I’ve been birding and photographing birds for more than twenty-five years now, with a few breaks here and there for graduate school and other life-changing events. Like all avid birders, I’ve always kept track of what birds I’ve seen and where and when I’ve seen them; I have life lists, state lists, county lists, yard lists – you get the idea. Recently I decided I also wanted to know how many different species of birds I have photographed over the years. I went through all my old slides, picked out the best one of each species I could find, and did the same with my digital photos. I tallied them all up and have determined that as of last month, I’ve photographed 475 species; #475 was a hard-to-photograph Saltmarsh Sparrow at Ragged Island Wildlife Management Area in Isle of Wight (photo above). It’s not a great photo, but it’s the best I could do and it’s good enough to document that I saw the bird and can verify its ID.

475 species photos is a pretty darn good number. Some of these are really good photos that I’m proud of (usually the ones you’ll see on my blog…), but I also have a mountain of what we call “record shots.” These are pictures of questionable quality but they do serve to verify your siting and identification of the bird. Most of the time birds do not sit still in good lighting and allow you to take a picture, so you just have to do the best you can with what the bird gives you, usually a split second to raise and focus your handheld camera while the bird is moving away from you into the shadows. If a species is common to your area, you have multiple opportunities to get a better photo. But if it’s a rare or out-of-place bird you’re trying to document, you might only get one chance in your lifetime to grab a photo.

I think the photo below must be my all-time bad “record” photo. An extremely rare bird called a Smew showed up in the middle of the Columbia River in Central Oregon in 1991, likely the only Smew I will ever see unless I go to Alaska or Russia. The Columbia is a very wide river, so this is as close as I could get to the bird – but I got my “record” shot! The Smew is the white bird in the middle of the other ducks. Pretty bad, huh?

Here’s another example of a situation where I could not get a good photo and had to settle for a record shot . Long-eared Owls are extremely difficult to find, even in places where they are relatively numerous. They are totally nocturnal and roost during the day in trees with heavy cover, right next to the tree trunk – in fact, they even “elongate” themselves when they feel they are in danger, making themselves skinnier and moving in tighter to the tree trunk, hoping to be more invisible. I have only seen two of these owls in my life, in heavy cover and impossible to photograph – but I did get my record shot:

Here’s another one. The Buff-breasted Flycatcher is a bird that you’ll only see in extreme southeastern Arizona (in the U.S.). I remember driving for miles into the higher elevations of the desolate Chiricahua Mountains searching for this species, and finally spotting one on her nest WAY high up in a tree. I snapped the best photo I could under the circumstances, and to this day this is the only Buff-breasted Flycatcher I’ve seen, and likely the only one I’ll ever photograph:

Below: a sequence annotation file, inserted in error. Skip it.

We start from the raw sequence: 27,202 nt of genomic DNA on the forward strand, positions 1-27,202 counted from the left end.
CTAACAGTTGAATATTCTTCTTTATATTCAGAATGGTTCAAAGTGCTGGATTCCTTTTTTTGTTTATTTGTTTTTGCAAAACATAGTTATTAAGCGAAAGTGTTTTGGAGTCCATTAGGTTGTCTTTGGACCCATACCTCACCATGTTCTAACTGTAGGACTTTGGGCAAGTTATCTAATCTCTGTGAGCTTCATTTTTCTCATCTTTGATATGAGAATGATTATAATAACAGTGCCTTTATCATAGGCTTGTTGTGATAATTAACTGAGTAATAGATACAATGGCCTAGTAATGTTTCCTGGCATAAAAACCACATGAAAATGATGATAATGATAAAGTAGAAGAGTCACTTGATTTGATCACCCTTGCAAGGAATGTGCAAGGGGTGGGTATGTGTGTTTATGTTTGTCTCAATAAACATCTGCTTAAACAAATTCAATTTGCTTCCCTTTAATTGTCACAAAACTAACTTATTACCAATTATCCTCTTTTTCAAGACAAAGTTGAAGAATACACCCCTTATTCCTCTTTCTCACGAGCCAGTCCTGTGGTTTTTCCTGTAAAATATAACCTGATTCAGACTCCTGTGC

Last weekend a Ross’s Goose was reported in Cary, N.C. I have seen a number of these rare geese over the years, but they have typically been in a flock with other kinds of geese at least 100 yards away from me. The only photo I ever got of one (below) is a truly terrible photo, taken in the rain in Oregon with old camera equipment twenty years ago.

Several people have posted amazing, up-close gorgeous photos of the Cary goose, and I wanted to replace my terrible photo with one like theirs, so on my day off, I made the drive to Cary, about 3 ½ hours from Chesapeake (each way). By the time I got there, it was raining, and as it turned out, there was no goose to be seen.

A very nice lady named Jennifer lives right by the pond where the goose showed up in mid-October, and she is the one who spread the word to other birders. She happened to see me walking pitifully around the pond where the goose had been just the day before. She came out in the rain to commiserate with me, and invited me into her home to wait for a while and hope for the bird’s return. It continued to rain and the goose flock did not return, so after a while Jennifer showed me the gorgeous photos she had taken of the bird, displayed on her big screen television. This was as close as I got to the Ross’s Goose – this time.

I could entertain you with bad photo after bad photo, but I believe I’ll stop right here. The bottom line is that the opportunity to get a photo of a species I have not photographed before, or the chance to get a better photo of a species that I have previously photographed motivates me to get out of the house and go birding. It’s easy to stay at home and sit in the comfortable chair if you don’t think you’re likely to see anything new or “interesting” – but the opportunity to get a new or better photo drives me. I really want to replace some of the bad old photos, and if that goose returns to the pond in Cary, I’ll probably have to give chase.

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